Colorado regulators sign off on new solar agreement with Xcel Energy

Xcel Energy and a broad group of community and renewable energy advocates reached an agreement on a plan that should increase solar and lower bills for some.

Solar panel. (Thomas Kohler/Flickr)
Solar panel. (Thomas Kohler/Flickr)
Solar panel. (Thomas Kohler/Flickr)

Earlier this year, Xcel Energy and a broad group of community and renewable energy advocates reached an agreement on a plan that should increase the use of solar energy and lower bills for some customers. Wednesday, the Colorado Public Utilities Commission signed off on that deal.

Here are the major features of the plan:

  • A pilot program to test two new strategic billing models. One would charge more during peak times, such as morning and early evening. The other would charge more based on an increase above typical use, regardless of the time of day. These programs give customers ways to reduce their bills while helping Xcel better manage power demand.
  • It keeps net metering, which allows customers who have solar panels to get credit against their electric bills for the power they generate, without adding a separate grid charge to make up for some of Xcel’s costs to maintain system infrastructure for all customers. (Solar advocates were really against the grid charge.)
  • It expands Xcel’s solar energy offerings by adding up to 342 megawatts of new solar power between 2017 and 2019. Xcel had 440 megawatts of solar capacity in its system at the end of last year, including 190 megawatts of utility-scale solar installations. Another 522 of utility-scale solar is scheduled to come on line this year.
  • It offers customers the option to voluntarily pay more on monthly bills to support solar power, similar to its existing wind energy program, Windsource.
  • It reduces wind energy premium pricing from $2.16 to $1.50 per block of 100 kilowatt hours.
  • It includes plans to work with the Colorado Energy Office to make solar more accessible for low-income customers.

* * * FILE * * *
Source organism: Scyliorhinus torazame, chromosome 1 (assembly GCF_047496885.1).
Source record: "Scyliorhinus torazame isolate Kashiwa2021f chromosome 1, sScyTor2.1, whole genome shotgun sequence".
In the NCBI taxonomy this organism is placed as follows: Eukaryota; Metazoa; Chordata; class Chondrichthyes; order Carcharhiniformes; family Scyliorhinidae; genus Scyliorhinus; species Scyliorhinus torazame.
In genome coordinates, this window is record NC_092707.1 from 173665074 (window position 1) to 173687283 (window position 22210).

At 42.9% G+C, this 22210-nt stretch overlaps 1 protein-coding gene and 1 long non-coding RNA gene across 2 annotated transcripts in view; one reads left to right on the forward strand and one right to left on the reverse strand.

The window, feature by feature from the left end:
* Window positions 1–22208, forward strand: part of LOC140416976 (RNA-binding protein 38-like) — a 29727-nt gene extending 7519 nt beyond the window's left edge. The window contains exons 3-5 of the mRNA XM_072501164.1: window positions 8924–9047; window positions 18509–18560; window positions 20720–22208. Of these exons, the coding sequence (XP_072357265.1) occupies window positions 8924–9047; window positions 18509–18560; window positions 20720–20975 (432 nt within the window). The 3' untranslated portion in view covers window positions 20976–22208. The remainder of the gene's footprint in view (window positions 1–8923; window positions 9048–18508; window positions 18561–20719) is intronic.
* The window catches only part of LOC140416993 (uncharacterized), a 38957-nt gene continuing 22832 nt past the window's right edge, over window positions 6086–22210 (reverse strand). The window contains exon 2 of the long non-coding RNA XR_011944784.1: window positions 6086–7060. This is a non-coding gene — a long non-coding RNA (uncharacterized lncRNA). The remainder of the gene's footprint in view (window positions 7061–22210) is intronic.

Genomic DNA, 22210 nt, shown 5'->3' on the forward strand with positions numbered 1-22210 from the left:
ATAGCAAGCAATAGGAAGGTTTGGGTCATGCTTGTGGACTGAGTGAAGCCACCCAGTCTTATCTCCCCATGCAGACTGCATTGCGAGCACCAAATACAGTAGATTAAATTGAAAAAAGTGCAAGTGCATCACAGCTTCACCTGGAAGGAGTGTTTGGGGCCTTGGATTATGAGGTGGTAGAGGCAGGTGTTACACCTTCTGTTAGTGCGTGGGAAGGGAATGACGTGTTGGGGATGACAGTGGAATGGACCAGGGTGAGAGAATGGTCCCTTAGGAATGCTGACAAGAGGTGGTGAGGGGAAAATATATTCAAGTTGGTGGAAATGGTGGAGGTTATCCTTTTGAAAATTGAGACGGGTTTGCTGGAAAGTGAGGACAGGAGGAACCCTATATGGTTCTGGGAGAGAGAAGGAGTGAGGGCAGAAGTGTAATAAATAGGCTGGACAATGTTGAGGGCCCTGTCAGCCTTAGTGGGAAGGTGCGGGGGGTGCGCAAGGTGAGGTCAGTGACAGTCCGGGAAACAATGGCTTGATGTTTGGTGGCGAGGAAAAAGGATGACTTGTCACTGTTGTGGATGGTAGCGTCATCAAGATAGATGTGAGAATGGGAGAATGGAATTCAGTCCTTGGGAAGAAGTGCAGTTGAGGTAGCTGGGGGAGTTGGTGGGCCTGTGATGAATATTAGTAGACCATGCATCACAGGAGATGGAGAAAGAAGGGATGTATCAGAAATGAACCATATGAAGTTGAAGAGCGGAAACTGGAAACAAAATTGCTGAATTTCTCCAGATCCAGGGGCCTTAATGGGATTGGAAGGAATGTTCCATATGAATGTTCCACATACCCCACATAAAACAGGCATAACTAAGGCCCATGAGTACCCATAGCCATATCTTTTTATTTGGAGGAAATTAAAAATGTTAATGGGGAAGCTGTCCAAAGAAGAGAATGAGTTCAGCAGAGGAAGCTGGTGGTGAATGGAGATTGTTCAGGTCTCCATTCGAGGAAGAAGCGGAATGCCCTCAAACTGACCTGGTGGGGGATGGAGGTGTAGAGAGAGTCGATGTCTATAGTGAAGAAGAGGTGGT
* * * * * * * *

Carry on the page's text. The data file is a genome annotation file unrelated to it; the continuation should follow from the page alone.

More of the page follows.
• It proposes to come up with standards to connect batteries capable of storing energy for a home or business to the grid.
  • It calls for a tariff — or price structure — for recycled energy projects in Colorado to take advantage of waste heat generated by manufacturing.

The entities that signed off on the agreement include the cities of Denver and Boulder.

In a press release about the decision, the PUC emphasized the importance of solar being competitive with other sources of electricity.

“While the settlement expands the development of solar energy in Colorado, the Commission added protections that limit the cost impact to ratepayers and preserve the ability of the PUC to determine in the future the fairness of proposed changes to how ratepayers will pay for the energy they use,” the PUC said. “The Commission also emphasized that future acquisitions of renewable energy should be proposed through the Electric Resource Plan (ERP) process, where resources have to be bid competitively and evaluated against other potential resources.”

In recent years, Xcel has been able to add solar and wind above and beyond the state renewable energy requirements as the cost for those power sources comes down and becomes competitive with gas and coal.

“The decision today is great for all of the parties that participated in this process, but it is particularly beneficial for our Colorado customers,” Xcel Regional Vice President Alice Jackson said in prepared statement. “The decision will allow us to give our customers more control over their energy choices, one of the key components of ‘Our Energy Future.’ The settlement also meets our other goals, as it will bring more renewable and carbon-free energy to Colorado through the use of new technologies, and it will provide affordable and reliable energy to further power the state’s economy.”

Western Resource Advocates also praised the deal.

“Plain and simple this means more clean and affordable energy for Coloradans,” President Jon Goldin-Dubois said in a press release. “Today’s decision also breaks the stalemate between utilities and rooftop solar interests by advancing fair rates for rooftop solar, customers, and the utility.”

Erica Meltzer

Author: Erica Meltzer

Erica Meltzer covers government and politics. She's worked for newspapers in Colorado, Arizona and Illinois and once won a First Amendment Award by showing up in the wrong place at the wrong time. She served in the Peace Corps in Paraguay and can swear fluently in Guarani. She gets emotional about public libraries. Contact Erica Meltzer at 303-502-2802, emeltzer@denverite.com or @meltzere.